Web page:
It represents the only Metis communities that hold land collectively but they have a way to go to get more federal recognition.
Originally aired November 21, 2019
On this episode of APTN Nation to Nation: Marlene Carter is a Cree woman from the Onion Lake First Nation in Saskatchewan and she’s been incarcerated since 2009.
A lot of that time has been spent in restraints – sometimes months at a time at Saskatoon’s Regional Psychiatric Centre (RPC).
A lifetime before that, the mother of three boys was sexually and physically abused as a child.
But, today no one appears to know what to do with her.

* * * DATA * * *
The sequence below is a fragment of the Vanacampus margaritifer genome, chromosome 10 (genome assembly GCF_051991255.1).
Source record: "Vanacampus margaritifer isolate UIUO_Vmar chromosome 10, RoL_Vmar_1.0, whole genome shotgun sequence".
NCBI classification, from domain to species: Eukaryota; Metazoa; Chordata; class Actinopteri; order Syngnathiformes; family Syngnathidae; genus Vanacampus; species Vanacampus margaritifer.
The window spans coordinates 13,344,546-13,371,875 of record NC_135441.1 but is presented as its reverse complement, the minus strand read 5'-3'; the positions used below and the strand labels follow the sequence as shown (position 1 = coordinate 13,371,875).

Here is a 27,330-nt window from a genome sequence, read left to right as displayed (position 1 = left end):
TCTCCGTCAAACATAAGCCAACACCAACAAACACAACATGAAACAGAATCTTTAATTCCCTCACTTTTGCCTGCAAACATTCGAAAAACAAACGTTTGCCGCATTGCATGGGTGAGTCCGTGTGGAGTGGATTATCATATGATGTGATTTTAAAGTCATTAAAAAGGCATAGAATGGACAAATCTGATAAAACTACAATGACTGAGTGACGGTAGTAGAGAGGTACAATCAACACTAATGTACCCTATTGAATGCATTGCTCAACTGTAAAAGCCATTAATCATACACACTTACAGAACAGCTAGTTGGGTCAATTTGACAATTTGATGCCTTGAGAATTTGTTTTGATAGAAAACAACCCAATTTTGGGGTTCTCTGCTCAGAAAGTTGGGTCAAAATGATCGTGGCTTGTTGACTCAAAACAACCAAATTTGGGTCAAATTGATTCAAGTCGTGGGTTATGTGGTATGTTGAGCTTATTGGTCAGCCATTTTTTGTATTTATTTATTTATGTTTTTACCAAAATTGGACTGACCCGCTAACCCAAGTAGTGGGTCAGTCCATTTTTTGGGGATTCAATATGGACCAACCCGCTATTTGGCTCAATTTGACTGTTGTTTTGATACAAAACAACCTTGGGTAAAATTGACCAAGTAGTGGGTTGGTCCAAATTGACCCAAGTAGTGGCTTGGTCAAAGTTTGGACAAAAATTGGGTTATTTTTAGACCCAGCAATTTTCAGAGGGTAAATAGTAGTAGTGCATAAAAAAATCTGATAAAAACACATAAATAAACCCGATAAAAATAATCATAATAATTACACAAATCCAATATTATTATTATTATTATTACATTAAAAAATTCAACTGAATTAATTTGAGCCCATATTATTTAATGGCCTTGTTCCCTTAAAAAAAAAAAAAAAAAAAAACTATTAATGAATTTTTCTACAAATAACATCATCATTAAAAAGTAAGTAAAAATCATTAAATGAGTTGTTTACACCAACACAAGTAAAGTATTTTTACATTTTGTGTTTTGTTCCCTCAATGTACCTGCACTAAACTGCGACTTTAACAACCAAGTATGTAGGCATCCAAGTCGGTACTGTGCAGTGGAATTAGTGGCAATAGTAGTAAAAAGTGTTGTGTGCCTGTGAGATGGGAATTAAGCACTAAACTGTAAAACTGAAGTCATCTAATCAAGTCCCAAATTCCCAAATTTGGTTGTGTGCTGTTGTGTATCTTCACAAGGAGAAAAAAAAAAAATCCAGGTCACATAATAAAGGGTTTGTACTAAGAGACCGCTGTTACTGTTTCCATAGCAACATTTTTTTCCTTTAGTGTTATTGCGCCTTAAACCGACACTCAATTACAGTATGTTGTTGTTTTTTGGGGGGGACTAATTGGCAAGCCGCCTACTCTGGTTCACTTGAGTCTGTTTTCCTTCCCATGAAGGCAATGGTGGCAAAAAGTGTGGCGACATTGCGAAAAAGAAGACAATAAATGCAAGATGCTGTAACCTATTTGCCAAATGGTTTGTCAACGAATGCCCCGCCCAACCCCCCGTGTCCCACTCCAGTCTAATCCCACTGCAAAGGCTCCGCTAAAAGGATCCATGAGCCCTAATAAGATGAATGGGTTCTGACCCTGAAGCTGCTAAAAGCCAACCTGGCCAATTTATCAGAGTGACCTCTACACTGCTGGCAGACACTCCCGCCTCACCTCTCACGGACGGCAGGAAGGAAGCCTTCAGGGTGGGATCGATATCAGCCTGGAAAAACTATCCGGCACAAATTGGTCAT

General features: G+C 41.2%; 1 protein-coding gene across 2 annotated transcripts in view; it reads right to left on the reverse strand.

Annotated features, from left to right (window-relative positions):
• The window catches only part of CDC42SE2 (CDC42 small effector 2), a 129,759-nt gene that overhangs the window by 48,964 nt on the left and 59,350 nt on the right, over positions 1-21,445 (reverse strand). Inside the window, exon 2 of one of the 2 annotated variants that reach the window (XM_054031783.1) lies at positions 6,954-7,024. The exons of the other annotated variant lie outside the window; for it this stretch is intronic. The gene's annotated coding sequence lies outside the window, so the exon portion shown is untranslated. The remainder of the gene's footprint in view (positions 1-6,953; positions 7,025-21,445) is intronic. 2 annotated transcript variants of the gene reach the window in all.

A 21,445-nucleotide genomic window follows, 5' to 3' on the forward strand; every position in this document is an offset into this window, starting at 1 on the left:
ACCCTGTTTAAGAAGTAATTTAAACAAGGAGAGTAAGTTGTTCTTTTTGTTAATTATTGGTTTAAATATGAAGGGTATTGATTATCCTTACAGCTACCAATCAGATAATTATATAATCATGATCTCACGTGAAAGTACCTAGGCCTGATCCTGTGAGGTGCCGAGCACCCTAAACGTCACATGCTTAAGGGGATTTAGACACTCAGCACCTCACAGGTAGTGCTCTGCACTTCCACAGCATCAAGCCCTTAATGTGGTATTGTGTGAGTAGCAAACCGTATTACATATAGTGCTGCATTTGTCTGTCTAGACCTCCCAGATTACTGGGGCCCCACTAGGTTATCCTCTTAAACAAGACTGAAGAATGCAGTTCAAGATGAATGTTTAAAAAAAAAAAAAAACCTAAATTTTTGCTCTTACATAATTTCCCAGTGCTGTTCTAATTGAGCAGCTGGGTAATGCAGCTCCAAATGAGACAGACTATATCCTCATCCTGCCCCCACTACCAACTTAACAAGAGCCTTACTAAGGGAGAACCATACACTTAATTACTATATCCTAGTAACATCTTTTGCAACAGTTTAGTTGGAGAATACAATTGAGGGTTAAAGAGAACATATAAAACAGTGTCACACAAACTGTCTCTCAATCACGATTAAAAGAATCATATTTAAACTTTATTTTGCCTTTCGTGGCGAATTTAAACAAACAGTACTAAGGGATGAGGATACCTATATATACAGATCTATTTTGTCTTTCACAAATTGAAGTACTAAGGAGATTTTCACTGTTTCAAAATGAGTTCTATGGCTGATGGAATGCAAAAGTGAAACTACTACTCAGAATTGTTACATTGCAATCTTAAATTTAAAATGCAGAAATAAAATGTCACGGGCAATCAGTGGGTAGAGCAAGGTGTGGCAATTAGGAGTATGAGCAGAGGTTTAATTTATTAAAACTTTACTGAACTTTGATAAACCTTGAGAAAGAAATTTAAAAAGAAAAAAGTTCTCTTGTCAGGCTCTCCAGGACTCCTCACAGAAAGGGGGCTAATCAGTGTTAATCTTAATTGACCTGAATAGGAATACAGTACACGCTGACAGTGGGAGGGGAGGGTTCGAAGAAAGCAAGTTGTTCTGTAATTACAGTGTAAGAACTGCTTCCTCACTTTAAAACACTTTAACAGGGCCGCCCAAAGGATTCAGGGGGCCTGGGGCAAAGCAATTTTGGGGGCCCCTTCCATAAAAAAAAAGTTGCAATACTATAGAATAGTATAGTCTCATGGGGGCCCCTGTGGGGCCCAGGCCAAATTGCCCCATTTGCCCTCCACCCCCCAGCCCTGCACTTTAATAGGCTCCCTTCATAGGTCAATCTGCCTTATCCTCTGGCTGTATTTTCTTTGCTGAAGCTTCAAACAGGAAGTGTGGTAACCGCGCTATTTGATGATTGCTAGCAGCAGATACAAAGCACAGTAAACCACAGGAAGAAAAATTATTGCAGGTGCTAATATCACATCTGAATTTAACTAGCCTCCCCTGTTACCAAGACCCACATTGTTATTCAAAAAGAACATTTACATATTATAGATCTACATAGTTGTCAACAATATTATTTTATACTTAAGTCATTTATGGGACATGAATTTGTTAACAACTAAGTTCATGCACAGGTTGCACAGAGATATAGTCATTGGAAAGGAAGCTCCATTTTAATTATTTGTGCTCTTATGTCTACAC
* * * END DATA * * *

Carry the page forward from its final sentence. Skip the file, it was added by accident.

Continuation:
Originally aired November 14, 2019
On this episode of APTN Nation To Nation: Forest defender Paulo Paulino Guajajara was shot dead several days ago by suspected illegal loggers in what has pitted Indigenous people against just about everyone trying to make a buck in the Brazilian Amazon.
But Guajajara’s death shows protecting their territory can come at the highest price as he was shot in the face and his cousin wounded during an “ambush” in the Araribóia Indigenous territory of the Amazon.
It’s essentially put Indigenous people on the frontlines in this deadly fight.
Originally aired November 7, 2019
On this episode of APTN Nation To Nation: Every painting tells a story and that’s certainly true of a particular one done by Algonquin artist Janet Kaponicin.
It tells the story of a curse placed nearly 200 years ago on the land of what later became Canada’s seat of government.